Now: Officials say that some calls to police departments on 9/11 were dismissed as pranks. It is difficult to imagine that any police force would casually dismiss such a call today. Local law enforcement officials are encouraged, and in some cases trained, to contact state and federal authorities when they get such a report.
Then: It appears that, without knowing that hijackers had already flown one plane into the World Trade Center, some passengers aboard Flight 175 realized that their plane might be turned into a weapon and began planning to retake the aircraft. One passenger, Brian David Sweeney, called his mother and said that some passengers were thinking about storming the cockpit. In a second call to his father, Hanson said, "I think we are going down -- I think they intend to go to Chicago or someplace and fly into a building."
Hanson tried to reassure his father. "Don't worry, Dad -- if it happens, it'll be very fast -- my God, my God." The call ended abruptly. Hanson's father turned on a television and watched as Flight 175 slammed into the south tower.
Then: Seconds before Hanson made the first call to his father, the hijackers aboard American Airlines Flight 77 pulled out knives and began taking over the aircraft.
Minutes later, Flight 77 turned south, deviating from its assigned course. The hijackers turned off the transponder, which relays the plane's location and identifying information.
Now: Pilots can still turn off a plane's transponder, but they must explain to controllers why they did so. After 9/11, pilots of smaller aircraft that fly without instruments or flight plans objected to requirements that all planes use transponders. Any aircraft that deviates from a preset flight plan immediately raises suspicion, officials say.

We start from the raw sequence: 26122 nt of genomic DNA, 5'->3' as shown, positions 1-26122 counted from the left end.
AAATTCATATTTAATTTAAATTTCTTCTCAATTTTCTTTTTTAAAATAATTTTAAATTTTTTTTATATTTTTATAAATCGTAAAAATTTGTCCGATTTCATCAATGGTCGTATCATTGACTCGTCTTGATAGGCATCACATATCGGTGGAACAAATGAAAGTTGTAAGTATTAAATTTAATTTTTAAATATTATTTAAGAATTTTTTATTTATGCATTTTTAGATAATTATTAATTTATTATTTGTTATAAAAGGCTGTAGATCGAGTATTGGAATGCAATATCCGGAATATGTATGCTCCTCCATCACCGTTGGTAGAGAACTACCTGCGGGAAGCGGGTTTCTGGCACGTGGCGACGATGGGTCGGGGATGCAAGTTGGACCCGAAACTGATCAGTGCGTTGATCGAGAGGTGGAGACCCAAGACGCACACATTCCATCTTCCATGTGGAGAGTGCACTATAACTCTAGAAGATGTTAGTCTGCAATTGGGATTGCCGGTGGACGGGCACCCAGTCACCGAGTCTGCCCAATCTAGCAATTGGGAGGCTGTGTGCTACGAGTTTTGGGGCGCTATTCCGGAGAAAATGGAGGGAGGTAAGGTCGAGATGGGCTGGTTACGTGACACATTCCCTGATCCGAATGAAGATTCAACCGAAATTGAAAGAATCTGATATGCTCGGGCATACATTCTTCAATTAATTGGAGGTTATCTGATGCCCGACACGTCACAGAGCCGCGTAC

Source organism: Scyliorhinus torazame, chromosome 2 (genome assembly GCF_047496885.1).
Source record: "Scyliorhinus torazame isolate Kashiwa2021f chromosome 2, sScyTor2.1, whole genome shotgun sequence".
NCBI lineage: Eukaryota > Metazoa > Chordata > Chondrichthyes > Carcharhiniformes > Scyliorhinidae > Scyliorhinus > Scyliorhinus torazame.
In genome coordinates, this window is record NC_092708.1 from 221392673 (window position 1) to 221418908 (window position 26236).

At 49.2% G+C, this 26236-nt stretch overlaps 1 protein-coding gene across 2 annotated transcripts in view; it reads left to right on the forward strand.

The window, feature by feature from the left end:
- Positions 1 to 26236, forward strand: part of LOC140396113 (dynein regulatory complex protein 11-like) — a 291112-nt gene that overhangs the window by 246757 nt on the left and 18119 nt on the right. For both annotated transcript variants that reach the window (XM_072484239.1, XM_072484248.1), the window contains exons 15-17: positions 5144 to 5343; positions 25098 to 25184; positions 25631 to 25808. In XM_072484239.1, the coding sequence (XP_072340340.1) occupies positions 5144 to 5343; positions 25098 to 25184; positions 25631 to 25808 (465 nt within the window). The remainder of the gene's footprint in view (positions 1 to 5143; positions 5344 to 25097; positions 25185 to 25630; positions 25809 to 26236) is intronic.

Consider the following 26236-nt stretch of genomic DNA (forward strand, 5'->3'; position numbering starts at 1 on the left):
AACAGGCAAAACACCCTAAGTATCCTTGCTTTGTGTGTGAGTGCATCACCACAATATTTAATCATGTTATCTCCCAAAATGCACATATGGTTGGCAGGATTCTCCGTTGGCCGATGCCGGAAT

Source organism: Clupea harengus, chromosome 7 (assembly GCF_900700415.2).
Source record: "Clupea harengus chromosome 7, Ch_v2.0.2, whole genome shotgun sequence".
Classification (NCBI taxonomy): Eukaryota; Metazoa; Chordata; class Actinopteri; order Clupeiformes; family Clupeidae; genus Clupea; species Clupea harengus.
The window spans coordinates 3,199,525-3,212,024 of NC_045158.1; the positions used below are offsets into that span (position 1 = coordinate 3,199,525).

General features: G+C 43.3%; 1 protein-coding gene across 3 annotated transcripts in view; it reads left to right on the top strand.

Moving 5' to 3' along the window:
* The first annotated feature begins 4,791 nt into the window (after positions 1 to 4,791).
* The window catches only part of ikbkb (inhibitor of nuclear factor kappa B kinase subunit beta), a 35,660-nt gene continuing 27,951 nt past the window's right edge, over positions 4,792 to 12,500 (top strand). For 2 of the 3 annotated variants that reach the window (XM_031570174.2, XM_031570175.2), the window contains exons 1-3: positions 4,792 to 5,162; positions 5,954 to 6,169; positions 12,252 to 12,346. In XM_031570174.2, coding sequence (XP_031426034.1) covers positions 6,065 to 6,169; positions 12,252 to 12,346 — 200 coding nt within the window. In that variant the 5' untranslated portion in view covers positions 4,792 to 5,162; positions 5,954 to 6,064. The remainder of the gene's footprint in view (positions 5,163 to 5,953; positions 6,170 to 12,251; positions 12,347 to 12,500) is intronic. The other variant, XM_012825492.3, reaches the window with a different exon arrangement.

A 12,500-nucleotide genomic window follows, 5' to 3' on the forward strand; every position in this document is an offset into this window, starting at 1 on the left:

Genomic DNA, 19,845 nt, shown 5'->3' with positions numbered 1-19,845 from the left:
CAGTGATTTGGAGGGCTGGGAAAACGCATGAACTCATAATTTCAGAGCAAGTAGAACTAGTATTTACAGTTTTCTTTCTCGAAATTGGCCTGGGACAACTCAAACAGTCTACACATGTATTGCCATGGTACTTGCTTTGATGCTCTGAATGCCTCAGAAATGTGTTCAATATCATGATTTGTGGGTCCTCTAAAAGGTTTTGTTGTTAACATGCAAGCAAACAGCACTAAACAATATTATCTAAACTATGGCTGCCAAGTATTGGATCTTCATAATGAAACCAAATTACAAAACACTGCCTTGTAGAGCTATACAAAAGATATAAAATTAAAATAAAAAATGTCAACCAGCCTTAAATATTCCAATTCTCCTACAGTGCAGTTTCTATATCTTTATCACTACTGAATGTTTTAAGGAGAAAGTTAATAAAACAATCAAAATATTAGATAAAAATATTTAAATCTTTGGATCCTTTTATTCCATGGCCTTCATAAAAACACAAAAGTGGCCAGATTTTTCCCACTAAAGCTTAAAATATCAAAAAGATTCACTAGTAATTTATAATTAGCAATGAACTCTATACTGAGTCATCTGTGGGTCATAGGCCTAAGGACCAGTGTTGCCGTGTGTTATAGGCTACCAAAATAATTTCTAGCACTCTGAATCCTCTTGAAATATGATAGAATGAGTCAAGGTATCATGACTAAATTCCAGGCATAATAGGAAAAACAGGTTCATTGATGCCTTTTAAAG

Then: Air traffic controllers and American Airlines dispatchers attempted to contact the aircraft. Six minutes later, American Airlines Executive Vice President Gerard Arpey ordered all American flights in the northeastern United States that had not taken off to remain on the ground.
Now: Airlines still have the authority to ground their own planes.
Then: As on the other flights, passengers called their loved ones and asked them to alert the airline. Barbara Olson called her husband, then-Solicitor General Ted Olson, and reported that the hijackers had knives and box cutters. She also indicated that the hijackers didn't know she was using her cellphone.
Now: The 9/11 commission speculated that the hijackers may not have tried to stop passengers' calls because they presumed that word of the attacks was already spreading on the ground. Considering how much information and warning the passengers relayed, it is doubtful that terrorists would allow phone calls in a future attack.
Then: A few minutes later, the hijackers disengaged the plane's autopilot.
Now: With newer systems onboard some aircraft and in some control facilities, ground controllers can override an attempt to disengage the plane's autopilot. Aviation engineers and flight planners look forward to a day when planes will actually take off, fly, and land themselves, particularly during an emergency when a human pilot cannot react quickly enough.
Then: Flight 77 was approximately 38 miles east of the Pentagon, traveling at an altitude of 7,000 feet. As the plane approached its target, it made a 330-degree turn, descended 2,200 feet, and headed toward the building. The hijacker at the controls pushed the throttles to maximum and went into a dive. Flight 77 hit the Pentagon traveling at 530 miles per hour.